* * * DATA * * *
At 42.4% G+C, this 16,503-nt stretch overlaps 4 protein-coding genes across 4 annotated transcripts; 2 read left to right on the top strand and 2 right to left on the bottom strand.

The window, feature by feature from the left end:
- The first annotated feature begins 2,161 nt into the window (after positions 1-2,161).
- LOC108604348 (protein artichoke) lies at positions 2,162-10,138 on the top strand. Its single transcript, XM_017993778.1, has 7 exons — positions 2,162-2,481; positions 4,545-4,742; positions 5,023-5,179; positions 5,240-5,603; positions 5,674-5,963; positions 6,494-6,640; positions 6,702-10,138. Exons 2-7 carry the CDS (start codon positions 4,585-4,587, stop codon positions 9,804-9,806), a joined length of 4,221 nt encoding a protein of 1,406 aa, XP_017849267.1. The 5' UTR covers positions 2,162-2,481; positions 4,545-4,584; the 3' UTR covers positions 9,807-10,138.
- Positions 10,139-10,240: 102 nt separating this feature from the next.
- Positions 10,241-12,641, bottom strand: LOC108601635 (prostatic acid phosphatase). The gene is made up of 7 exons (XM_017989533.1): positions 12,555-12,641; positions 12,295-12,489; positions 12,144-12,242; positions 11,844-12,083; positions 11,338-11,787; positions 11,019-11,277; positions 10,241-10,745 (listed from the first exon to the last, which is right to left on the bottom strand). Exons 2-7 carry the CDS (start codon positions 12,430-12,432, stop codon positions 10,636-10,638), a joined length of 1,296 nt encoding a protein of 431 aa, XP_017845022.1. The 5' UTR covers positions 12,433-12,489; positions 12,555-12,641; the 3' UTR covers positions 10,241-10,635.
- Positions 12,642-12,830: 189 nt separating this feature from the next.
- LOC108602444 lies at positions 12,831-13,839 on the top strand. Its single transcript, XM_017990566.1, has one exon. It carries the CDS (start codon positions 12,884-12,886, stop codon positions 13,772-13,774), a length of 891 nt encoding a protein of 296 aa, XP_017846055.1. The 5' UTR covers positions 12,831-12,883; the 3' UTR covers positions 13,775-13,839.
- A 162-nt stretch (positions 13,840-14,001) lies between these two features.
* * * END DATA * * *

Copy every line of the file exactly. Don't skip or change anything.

At 42.4% G+C, this 16,503-nt stretch overlaps 4 protein-coding genes across 4 annotated transcripts; 2 read left to right on the top strand and 2 right to left on the bottom strand.

The window, feature by feature from the left end:
- The first annotated feature begins 2,161 nt into the window (after positions 1-2,161).
- LOC108604348 (protein artichoke) lies at positions 2,162-10,138 on the top strand. Its single transcript, XM_017993778.1, has 7 exons — positions 2,162-2,481; positions 4,545-4,742; positions 5,023-5,179; positions 5,240-5,603; positions 5,674-5,963; positions 6,494-6,640; positions 6,702-10,138. Exons 2-7 carry the CDS (start codon positions 4,585-4,587, stop codon positions 9,804-9,806), a joined length of 4,221 nt encoding a protein of 1,406 aa, XP_017849267.1. The 5' UTR covers positions 2,162-2,481; positions 4,545-4,584; the 3' UTR covers positions 9,807-10,138.
- Positions 10,139-10,240: 102 nt separating this feature from the next.
- Positions 10,241-12,641, bottom strand: LOC108601635 (prostatic acid phosphatase). The gene is made up of 7 exons (XM_017989533.1): positions 12,555-12,641; positions 12,295-12,489; positions 12,144-12,242; positions 11,844-12,083; positions 11,338-11,787; positions 11,019-11,277; positions 10,241-10,745 (listed from the first exon to the last, which is right to left on the bottom strand). Exons 2-7 carry the CDS (start codon positions 12,430-12,432, stop codon positions 10,636-10,638), a joined length of 1,296 nt encoding a protein of 431 aa, XP_017845022.1. The 5' UTR covers positions 12,433-12,489; positions 12,555-12,641; the 3' UTR covers positions 10,241-10,635.
- Positions 12,642-12,830: 189 nt separating this feature from the next.
- LOC108602444 lies at positions 12,831-13,839 on the top strand. Its single transcript, XM_017990566.1, has one exon. It carries the CDS (start codon positions 12,884-12,886, stop codon positions 13,772-13,774), a length of 891 nt encoding a protein of 296 aa, XP_017846055.1. The 5' UTR covers positions 12,831-12,883; the 3' UTR covers positions 13,775-13,839.
- A 162-nt stretch (positions 13,840-14,001) lies between these two features.